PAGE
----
Taken from the grade book of a teacher who can’t figure out whether he’s got a star group of pupils that under achieved or an  average group that over achieved here is the Pittsburgh Steelers 2017 Report Card.

Le'Veon Bell, Roosevelt Nix, Vontaz Burfict, Steelers vs Bengals

Roosevelt Nix leads Le’Veon Bell past Vontaze Burfict. Photo Credit: Christopher Horner, Tribune-Review

In a welcome change from 2015 and 2016, injuries forced no other quarterback other than Ben Roethlisberger to take a snap. And Landry Jones performed well when given a chance. People will forget, but Ben Roethlisberger struggled mightily on the front end of the 2017 season, yet he pulled his play up so much that is total season number are only a hair off of 2016. Credit Roethlisberger for mastering the end of 1st half two-minute drill and authoring numerous 4th quarter comebacks. But his Jacksonville regular season performance was a disaster, he made a critical error at the end of the Patriots game and his playoff turnovers were costly which brings his grade down. Grade: B+steelers, report card, steelers grades, coaching, special teams, unsung heroes, steelers 2017 season

Running Backs
Once again Le’Veon Bell served as a work horse for this offense, touching the ball 406 times. Started slowing, and didn’t have a dominant type year that he had before, but he was clearly an asset and was clearly indispensable. James Conners looked good in limited action and so did Stevan Ridley. In the background was Roosevelt Nix, who did well enough at fullback to earn Pro Bowl honors. Running back was clearly a team strength in 2017. Grade: A

Tight Ends
Vance McDonald struggled early, but by the time November arrived, no one was questioning the Steelers decision to trade for him. And while Jesse James did well, the contrast between his impact and McDonald’s reveals the difference between a number 2 tight end and a number one. Xavier Grimble had 5 catches, but didn’t distinguish himself during McDonald’s absence. And the Steelers tight ends still need to block better. Grade: B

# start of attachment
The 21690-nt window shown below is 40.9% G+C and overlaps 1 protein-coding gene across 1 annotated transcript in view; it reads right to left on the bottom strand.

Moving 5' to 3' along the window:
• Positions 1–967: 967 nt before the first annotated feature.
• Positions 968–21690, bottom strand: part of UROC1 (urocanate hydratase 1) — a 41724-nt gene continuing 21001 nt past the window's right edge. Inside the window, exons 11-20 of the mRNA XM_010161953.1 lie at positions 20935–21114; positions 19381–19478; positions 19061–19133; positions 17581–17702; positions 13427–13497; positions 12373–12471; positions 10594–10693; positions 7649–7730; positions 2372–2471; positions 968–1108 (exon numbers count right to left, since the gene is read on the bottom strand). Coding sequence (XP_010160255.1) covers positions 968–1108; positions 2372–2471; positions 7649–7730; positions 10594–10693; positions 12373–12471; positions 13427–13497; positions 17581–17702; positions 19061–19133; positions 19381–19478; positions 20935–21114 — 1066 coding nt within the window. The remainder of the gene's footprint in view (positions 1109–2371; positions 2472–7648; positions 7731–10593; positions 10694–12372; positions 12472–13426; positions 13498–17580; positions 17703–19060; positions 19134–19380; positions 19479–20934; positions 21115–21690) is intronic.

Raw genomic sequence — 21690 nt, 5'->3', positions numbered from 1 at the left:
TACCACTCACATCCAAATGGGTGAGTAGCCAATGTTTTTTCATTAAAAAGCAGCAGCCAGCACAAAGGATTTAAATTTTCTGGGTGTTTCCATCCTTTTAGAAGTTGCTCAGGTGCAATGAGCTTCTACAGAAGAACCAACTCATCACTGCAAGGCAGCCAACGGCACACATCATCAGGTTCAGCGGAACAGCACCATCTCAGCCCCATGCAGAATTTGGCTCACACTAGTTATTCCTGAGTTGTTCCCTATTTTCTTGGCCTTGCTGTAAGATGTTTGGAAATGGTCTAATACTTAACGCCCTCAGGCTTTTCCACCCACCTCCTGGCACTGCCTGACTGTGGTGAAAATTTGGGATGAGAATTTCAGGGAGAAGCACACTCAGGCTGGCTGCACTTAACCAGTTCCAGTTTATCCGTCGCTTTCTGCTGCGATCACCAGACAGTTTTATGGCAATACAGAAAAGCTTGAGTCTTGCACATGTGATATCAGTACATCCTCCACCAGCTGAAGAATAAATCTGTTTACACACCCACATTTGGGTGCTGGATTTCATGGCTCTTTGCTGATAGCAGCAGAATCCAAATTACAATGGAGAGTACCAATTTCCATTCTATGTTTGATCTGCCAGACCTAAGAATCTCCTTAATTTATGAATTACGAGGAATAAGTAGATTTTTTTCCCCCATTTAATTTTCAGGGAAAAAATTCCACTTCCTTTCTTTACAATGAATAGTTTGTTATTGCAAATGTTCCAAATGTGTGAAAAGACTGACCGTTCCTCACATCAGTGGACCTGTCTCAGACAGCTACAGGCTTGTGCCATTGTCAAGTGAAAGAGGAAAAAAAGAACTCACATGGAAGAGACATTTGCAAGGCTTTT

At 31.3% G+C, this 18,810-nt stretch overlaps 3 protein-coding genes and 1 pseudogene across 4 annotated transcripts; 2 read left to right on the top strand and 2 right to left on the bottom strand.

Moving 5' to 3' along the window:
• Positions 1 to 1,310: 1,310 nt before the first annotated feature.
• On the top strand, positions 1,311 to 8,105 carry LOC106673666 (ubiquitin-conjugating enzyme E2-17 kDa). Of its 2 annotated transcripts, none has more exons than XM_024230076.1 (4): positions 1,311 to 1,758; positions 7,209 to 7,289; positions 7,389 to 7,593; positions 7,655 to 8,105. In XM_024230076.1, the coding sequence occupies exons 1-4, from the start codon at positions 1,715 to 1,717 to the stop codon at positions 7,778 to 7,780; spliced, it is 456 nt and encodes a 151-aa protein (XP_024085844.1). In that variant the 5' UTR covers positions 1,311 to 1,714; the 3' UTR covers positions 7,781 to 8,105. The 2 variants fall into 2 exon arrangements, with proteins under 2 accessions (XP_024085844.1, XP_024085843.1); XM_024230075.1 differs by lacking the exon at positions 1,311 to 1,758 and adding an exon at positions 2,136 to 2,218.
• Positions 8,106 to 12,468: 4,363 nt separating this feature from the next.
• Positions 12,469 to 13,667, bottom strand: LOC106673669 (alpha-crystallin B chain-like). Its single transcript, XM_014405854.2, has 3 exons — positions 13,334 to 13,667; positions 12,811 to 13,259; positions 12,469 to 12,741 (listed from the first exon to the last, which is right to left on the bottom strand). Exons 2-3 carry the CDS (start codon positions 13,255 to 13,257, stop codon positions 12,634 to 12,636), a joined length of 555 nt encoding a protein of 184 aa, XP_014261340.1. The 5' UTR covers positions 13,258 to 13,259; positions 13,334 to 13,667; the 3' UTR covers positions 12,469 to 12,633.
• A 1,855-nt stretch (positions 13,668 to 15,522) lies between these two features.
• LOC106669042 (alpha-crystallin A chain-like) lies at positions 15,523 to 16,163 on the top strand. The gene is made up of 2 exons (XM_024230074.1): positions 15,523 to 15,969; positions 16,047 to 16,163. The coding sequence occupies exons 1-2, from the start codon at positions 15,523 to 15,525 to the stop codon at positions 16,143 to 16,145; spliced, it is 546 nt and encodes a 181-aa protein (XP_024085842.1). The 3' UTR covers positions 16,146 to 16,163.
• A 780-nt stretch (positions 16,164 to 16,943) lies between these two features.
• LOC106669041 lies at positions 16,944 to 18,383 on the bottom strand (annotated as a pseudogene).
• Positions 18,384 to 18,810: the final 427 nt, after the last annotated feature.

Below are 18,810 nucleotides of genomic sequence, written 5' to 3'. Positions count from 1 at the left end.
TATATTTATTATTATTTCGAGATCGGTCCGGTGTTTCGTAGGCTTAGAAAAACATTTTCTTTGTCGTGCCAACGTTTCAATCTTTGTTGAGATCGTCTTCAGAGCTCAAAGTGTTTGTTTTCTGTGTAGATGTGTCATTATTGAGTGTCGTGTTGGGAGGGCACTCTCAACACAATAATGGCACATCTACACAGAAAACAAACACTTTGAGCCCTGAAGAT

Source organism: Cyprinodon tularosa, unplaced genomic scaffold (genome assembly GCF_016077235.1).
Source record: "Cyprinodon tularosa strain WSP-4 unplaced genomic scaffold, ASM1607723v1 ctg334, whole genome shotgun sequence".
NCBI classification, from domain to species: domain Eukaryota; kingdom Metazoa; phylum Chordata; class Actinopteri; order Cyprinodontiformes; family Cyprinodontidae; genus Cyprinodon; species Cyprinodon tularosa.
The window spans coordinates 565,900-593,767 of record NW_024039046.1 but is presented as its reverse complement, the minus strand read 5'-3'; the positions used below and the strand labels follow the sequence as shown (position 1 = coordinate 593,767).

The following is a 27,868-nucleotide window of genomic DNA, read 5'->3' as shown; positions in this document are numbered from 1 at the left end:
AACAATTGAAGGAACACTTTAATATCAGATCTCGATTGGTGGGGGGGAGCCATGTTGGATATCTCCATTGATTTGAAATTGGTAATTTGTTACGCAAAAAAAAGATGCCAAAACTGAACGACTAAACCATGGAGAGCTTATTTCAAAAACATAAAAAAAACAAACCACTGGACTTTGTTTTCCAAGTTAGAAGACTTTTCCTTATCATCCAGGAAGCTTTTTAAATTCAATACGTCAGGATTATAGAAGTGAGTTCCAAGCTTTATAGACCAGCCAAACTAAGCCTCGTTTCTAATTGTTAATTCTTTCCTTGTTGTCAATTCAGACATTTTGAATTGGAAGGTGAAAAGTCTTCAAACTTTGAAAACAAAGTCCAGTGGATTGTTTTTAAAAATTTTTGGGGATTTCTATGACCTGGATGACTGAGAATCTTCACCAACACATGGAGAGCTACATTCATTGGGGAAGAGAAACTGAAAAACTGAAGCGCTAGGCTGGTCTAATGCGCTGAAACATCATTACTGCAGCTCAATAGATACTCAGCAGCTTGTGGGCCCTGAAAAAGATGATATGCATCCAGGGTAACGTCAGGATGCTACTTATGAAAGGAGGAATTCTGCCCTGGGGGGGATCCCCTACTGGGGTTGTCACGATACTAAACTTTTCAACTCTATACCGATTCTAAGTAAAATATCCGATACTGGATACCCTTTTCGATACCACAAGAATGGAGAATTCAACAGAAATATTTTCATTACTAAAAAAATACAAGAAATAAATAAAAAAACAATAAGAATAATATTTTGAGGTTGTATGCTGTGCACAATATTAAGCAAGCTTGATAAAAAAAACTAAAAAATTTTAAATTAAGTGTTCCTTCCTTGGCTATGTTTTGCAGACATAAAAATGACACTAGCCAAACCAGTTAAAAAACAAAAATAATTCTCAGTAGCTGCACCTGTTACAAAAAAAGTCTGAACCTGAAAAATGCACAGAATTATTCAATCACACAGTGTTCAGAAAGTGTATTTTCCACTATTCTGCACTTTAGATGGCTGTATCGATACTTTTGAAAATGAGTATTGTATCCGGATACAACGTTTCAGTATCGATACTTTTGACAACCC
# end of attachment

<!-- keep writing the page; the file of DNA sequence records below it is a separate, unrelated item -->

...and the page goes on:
Wide Receivers
Antonio Brown is clearly the best wide receiver in football. His value to the Steelers is immeasurable. After a year-long suspension Martavis Bryant rarely flashed the big play ability he showed in 2014 and 2015, but as the season progress his play become more consistent and he made several critical catches down the stretch. JuJu Smith-Schuster was the big news of the unit, turning in a sensational rookie year. Eli Rogers struggled early but played well late in the season and in the playoffs. Darrius Heyward-Bey and Justin Hunter failed to distinguish themselves. Grade: A

JuJu Smith-Schuster, Steelers vs Patriots, JuJu Smith-Schuster 69 yard pass Patriots, Eric Rowe

JuJu Smith-Schuster 69 yard romp. Credit: Barry Reeger,

Offensive Line
Ben Roethlisberger’s sacks were up a bit, but nowhere near pre-2013 levels. While run blocking was generally solid, there were times when it lacked the road-grading quality that would be expected of an offensive line comprised of starters in their second contract, although Marcus Gilbert was out of the lineup a lot, but Chris Hubbard filled in admirably. Grade: B

Defensive Line
Cam Heyward had a monster year finishing with 12 sacks, the most for a defensive lineman since Aaron Smith in 2004. Stephon Tuitt had a strong year, when healthy, but saw his sack total elipsed by back up Tyson Alualu. Javon Hargrave started the year strong, but faded down the stretch, and L.T. Walton was not up to replacing him in the playoffs. With injuries decimating the linebacking crops, the Steelers defensive line would figure to be a key unit to compensate, but they were not at least when it counted in the playoffs. Grade: B-

Ben Roethlisberger Ryan Shazier jersey, Ben Roethlisberger, Steelers vs Ravens

Ben Roethlisberger with Ryan Shazier’s jersey after the Steelers win over the Ravens. Photo Credit: Chaz Palla, Tribune-Review

Who was the Steelers MVP? Ryan Shazier. Neither the defense, nor the linebacking crops was remotely the same without him. T.J. Watt was a clear bright spot, netting 7 sack, pulling down an interception and defending 7 passes, making him an all-around asset. Bud Dupree started with 3 sacks in the first six games, then only added 3 more in the next ten. The inside linebacking depth which appeared solid on paper, particularly given Arthur Moats position flexibility, was a mirage on the field. Grade: C-